The problems at the Chernobyl power plant were with reactor No. 4. Specific attributes of this reactor were that it was a light-water-cooled graphite-moderated reactor. This type of reactor has been criticised for its lack of containment structure, and large quantities of combustible graphite within its core. The accident actually occurred during a test run. The idea was to see if the turbines could produce the energy needed during a power cut, to keep coolant pumps working. Safety systems were turned off so as not to affect the test, and the reactor was reduced to 25% power capacity.

Due to a fault the power level plummeted to below 1%, so technicians began to raise the power level slowly. But a power surge occurred and the emergency shutdown, which is designed to halt the chain reactions, failed. The rising power level and temperature got out of control, causing an explosion. This blew off a 1000 tonne sealing cap, causing the radioactive fission products to be thrown up into the atmosphere. The fuel rods melted and graphite moderator set fire.

The mistake blamed for this disaster is that control rods were raised then immediately reinserted into the bundles. The inserting of control rods usually reduces the rate of the chain reaction. But in the case too many control rods were raised and replaced. This then had the reverse effect of raising power levels so fast that it caused the destruction of the reactor.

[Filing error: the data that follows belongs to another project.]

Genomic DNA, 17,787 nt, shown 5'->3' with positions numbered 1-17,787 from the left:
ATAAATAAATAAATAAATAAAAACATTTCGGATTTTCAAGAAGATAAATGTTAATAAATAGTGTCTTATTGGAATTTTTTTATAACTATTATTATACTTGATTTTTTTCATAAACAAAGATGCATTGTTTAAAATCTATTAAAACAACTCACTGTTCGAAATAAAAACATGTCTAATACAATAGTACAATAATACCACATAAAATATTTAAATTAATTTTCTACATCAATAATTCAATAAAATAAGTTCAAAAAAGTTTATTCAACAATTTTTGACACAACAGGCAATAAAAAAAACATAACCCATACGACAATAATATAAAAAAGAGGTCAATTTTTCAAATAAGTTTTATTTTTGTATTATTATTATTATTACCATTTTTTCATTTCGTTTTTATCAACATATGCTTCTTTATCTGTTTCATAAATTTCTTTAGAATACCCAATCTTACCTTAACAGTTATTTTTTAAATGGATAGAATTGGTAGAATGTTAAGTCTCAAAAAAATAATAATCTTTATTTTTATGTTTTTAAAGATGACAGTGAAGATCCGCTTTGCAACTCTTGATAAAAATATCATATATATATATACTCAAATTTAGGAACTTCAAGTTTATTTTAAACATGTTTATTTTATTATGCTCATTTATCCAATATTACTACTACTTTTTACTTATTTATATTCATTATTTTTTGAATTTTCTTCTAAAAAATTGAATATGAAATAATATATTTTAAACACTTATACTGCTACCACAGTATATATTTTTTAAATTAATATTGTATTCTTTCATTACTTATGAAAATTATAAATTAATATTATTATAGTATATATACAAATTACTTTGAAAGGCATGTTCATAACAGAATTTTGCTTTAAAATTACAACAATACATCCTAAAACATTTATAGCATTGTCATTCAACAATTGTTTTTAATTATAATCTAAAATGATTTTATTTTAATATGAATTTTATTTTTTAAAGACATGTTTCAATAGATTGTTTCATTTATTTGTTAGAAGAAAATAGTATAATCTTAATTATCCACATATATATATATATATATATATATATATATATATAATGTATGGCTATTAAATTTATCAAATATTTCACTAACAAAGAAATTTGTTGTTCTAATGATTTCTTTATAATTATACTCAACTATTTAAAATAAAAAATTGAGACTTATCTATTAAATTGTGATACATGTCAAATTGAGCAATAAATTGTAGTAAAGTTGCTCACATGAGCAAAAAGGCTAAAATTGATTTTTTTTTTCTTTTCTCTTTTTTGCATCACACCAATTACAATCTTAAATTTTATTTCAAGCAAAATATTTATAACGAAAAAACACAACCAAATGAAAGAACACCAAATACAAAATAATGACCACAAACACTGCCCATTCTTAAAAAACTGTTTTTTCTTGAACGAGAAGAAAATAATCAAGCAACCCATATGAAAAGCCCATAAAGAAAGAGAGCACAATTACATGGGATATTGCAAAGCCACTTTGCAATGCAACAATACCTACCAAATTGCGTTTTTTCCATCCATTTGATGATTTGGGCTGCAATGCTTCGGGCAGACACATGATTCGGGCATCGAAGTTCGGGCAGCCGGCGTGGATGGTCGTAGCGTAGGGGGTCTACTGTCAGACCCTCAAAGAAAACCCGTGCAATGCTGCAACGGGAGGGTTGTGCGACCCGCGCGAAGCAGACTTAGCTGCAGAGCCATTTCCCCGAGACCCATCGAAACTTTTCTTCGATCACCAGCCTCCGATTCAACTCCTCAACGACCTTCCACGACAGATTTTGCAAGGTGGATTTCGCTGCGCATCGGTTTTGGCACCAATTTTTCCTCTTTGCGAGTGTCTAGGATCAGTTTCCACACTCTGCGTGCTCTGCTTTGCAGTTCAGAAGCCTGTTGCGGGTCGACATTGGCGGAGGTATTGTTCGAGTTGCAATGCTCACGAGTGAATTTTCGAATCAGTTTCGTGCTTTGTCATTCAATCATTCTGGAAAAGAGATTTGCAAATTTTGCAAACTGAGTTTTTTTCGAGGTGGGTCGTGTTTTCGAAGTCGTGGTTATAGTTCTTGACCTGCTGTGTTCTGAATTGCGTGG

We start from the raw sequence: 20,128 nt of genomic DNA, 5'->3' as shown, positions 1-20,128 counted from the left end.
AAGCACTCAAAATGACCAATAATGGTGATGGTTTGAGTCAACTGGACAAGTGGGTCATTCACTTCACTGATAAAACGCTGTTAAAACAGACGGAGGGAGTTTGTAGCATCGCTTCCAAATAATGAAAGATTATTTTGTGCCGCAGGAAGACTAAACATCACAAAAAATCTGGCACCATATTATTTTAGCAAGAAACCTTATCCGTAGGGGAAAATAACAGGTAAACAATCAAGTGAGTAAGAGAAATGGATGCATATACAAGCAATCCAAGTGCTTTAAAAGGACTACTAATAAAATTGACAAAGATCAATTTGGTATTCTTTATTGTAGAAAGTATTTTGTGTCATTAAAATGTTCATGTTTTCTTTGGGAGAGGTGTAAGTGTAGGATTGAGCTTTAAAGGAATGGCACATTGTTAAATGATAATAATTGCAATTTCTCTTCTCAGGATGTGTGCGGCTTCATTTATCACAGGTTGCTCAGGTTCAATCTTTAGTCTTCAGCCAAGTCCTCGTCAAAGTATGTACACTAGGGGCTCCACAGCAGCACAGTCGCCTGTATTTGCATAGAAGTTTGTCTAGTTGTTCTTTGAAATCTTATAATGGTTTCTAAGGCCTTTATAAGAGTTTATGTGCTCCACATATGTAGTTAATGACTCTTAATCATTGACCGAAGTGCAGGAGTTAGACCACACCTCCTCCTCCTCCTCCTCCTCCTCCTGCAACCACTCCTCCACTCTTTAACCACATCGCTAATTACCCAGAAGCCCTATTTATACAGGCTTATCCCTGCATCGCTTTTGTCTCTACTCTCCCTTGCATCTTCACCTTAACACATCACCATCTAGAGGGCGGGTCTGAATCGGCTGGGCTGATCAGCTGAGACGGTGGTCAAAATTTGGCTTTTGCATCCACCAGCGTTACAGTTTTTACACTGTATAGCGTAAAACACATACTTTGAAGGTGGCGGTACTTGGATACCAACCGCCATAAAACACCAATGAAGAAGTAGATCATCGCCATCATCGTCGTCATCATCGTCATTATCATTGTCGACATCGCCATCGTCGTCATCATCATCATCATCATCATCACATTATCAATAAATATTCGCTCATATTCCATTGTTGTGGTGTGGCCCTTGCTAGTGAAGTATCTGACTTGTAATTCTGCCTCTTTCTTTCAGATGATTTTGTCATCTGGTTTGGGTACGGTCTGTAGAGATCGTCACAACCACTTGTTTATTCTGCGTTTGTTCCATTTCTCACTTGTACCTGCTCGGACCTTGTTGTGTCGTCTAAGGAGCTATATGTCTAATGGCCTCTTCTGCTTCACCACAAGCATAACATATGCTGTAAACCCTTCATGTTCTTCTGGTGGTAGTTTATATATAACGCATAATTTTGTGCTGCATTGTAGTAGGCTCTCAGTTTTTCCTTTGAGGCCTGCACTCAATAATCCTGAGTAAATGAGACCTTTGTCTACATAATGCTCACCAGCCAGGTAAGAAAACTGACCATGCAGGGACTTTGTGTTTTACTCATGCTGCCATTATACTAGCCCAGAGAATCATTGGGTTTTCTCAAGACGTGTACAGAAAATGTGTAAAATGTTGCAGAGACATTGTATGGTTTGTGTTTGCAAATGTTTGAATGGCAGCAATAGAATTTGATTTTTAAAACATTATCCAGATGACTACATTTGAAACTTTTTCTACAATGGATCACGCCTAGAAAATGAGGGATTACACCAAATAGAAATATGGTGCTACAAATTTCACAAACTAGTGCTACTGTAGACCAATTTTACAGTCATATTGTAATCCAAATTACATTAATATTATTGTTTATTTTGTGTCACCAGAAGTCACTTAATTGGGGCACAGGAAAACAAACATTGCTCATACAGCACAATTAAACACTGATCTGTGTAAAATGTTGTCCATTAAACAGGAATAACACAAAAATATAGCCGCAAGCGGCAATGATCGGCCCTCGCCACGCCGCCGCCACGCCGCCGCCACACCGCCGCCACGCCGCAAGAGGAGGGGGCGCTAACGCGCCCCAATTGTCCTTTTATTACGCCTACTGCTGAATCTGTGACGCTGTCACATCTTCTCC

Lessons learned from disasters
In 2000, Germany decided to phase out nuclear power, and look into sources of power with less severe possible consequences on the environment. The disaster created international debate over the economics and controllability of nuclear power. In most European countries, no new research is being carried out on continuing to build nuclear power plants. Instead the research is aimed at improving safety features at existing nuclear power plants and disposal of nuclear waste. As of 1995, conversely, Asia and Eastern Europe have over 100 reactor units either planned or being constructed.

The number of nuclear power plant inspectors rose vastly after this disaster, and general safety awareness has greatly improved. New regulations on emergency procedures where also put in place.

The effects of the radiation are still affecting inhabitants of nearby countries, and are causing severe health problems amongst the young and old. At least now safety and disaster management are main issues within this industry, and hopefully this kind of event will not be allowed to happen in the future.